FOTF President Pens Book on Real Strength

The head of Focus on the Family recently shared that he has been grappling with the idea of what real strength is.

Jim Daly, president of the influential pro-family group FOTF, shared in his blog "Finding Home" that he is nearly done with his new book Stronger, due to be released this fall. In the book, Daly explores what God says about true strength.

"I've come to see that, more often than not, I am most usable when I'm weak, broken, powerless – not some sort of spiritual Rambo," Daly wrote in his blog. "It's what Paul, a follower of Jesus, was getting at in his message to the members of the fledgling Corinthian church: 'For when I am weak, then I am strong' (2 Corinthians 12:10)."

The FOTF president said he was inspired to explore the idea of real strength because he wanted to have a better understanding of God's purpose for putting obstacles, pain and difficulties in his life. He hoped that with a better understanding of hardship he would be able to embrace difficulties and allow God to use them to strengthen him.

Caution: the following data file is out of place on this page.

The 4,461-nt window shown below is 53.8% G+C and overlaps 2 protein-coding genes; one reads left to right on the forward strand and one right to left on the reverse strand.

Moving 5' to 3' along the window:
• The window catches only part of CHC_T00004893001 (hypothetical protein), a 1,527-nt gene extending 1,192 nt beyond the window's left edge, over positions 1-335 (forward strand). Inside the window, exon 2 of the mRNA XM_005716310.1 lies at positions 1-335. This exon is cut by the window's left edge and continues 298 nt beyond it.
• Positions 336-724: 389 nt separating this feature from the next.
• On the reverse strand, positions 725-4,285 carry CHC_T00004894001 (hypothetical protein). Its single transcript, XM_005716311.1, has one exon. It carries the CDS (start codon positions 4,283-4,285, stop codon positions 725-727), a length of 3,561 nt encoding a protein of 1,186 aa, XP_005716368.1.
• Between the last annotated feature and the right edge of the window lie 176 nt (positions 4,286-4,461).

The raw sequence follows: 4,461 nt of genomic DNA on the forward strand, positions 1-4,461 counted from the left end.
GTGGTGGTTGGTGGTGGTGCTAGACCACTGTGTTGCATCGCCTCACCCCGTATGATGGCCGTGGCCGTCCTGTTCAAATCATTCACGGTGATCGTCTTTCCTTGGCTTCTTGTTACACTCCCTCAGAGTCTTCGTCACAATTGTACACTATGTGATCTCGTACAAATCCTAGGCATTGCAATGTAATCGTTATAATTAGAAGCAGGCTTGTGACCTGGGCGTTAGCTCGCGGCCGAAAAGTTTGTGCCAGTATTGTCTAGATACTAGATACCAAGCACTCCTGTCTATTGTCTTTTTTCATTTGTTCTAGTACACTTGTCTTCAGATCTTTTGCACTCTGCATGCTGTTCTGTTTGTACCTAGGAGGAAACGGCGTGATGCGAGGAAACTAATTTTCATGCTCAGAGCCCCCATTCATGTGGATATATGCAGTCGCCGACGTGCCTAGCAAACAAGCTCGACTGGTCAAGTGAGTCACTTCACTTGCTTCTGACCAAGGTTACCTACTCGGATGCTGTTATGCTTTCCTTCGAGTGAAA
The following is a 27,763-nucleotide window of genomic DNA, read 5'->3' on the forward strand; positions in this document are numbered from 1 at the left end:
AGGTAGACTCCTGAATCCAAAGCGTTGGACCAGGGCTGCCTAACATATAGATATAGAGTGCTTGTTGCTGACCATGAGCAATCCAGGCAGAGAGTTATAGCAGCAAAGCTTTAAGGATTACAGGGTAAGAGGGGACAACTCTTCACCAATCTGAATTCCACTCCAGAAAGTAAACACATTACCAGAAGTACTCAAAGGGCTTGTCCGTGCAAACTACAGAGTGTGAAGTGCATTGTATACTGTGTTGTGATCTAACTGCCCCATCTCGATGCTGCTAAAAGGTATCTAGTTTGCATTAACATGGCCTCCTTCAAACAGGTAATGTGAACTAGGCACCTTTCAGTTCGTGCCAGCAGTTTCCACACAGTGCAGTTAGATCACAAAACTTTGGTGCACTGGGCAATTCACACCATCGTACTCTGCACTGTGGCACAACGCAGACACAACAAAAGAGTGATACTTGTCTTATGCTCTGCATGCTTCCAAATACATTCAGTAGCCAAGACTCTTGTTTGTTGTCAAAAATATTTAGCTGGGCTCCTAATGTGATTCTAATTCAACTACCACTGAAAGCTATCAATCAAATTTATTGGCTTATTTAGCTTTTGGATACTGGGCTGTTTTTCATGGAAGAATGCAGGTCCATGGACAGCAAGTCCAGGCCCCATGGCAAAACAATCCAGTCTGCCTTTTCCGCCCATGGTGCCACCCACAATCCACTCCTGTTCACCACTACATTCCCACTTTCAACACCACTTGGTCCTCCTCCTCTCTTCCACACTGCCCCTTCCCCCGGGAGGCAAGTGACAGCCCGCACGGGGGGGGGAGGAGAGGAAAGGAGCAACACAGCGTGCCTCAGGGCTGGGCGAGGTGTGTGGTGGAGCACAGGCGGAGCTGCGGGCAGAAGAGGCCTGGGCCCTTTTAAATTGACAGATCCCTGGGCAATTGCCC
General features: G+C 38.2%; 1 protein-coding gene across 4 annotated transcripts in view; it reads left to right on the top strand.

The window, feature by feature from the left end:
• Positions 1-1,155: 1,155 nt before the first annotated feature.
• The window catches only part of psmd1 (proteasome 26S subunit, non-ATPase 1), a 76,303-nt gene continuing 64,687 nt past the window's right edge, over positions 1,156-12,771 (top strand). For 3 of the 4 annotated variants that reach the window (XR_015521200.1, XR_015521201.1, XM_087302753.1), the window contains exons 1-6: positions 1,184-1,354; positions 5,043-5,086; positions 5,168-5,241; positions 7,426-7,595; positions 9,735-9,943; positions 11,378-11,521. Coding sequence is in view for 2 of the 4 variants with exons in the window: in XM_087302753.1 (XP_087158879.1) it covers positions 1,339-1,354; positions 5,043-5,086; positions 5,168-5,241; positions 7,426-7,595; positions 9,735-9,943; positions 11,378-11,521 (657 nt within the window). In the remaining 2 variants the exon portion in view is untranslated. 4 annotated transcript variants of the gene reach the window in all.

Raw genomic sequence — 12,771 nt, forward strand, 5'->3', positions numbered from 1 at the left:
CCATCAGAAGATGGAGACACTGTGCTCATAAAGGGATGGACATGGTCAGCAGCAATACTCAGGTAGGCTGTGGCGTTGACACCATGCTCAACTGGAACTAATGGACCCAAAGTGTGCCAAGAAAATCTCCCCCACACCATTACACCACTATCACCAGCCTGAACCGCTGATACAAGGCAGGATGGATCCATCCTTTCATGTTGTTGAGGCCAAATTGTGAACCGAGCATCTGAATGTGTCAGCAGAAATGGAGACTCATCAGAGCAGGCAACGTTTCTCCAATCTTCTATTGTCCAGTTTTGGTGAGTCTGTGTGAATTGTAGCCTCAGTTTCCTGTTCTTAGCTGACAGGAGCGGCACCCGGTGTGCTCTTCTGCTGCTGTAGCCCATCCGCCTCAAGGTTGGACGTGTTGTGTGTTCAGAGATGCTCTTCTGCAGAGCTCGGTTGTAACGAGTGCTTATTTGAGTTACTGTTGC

"I'm at a place in my life where I long deeply to understand and participate in the larger picture that God is painting," Daly wrote. "Whether it's a life-or-death crisis, or the challenge of simply getting through another day, sooner or later all of us confront the undesired sense of being powerless, worthless, feeble, disabled, and dependent on others."

Daly speaks from personal experience when he talks about hardships and pain in life. His father was an alcoholic who left the family when he was five years old. His mother died before he was ten years old and his stepfather abandoned him and his other four siblings after his mother's death. He went through several difficult years in foster care and became a Christian in high school through which he found meaning and purpose for his life.

In 2005, the orphan and son of alcoholics took the helm of Focus on the Family, the most recognizable Christian pro-family organization in the nation.

"I am living proof," Daly wrote in his autobiography Finding Home, "that no matter how torn up the road has already been, or how pothole-infested it may look ahead, nothing – nothing – is impossible for God."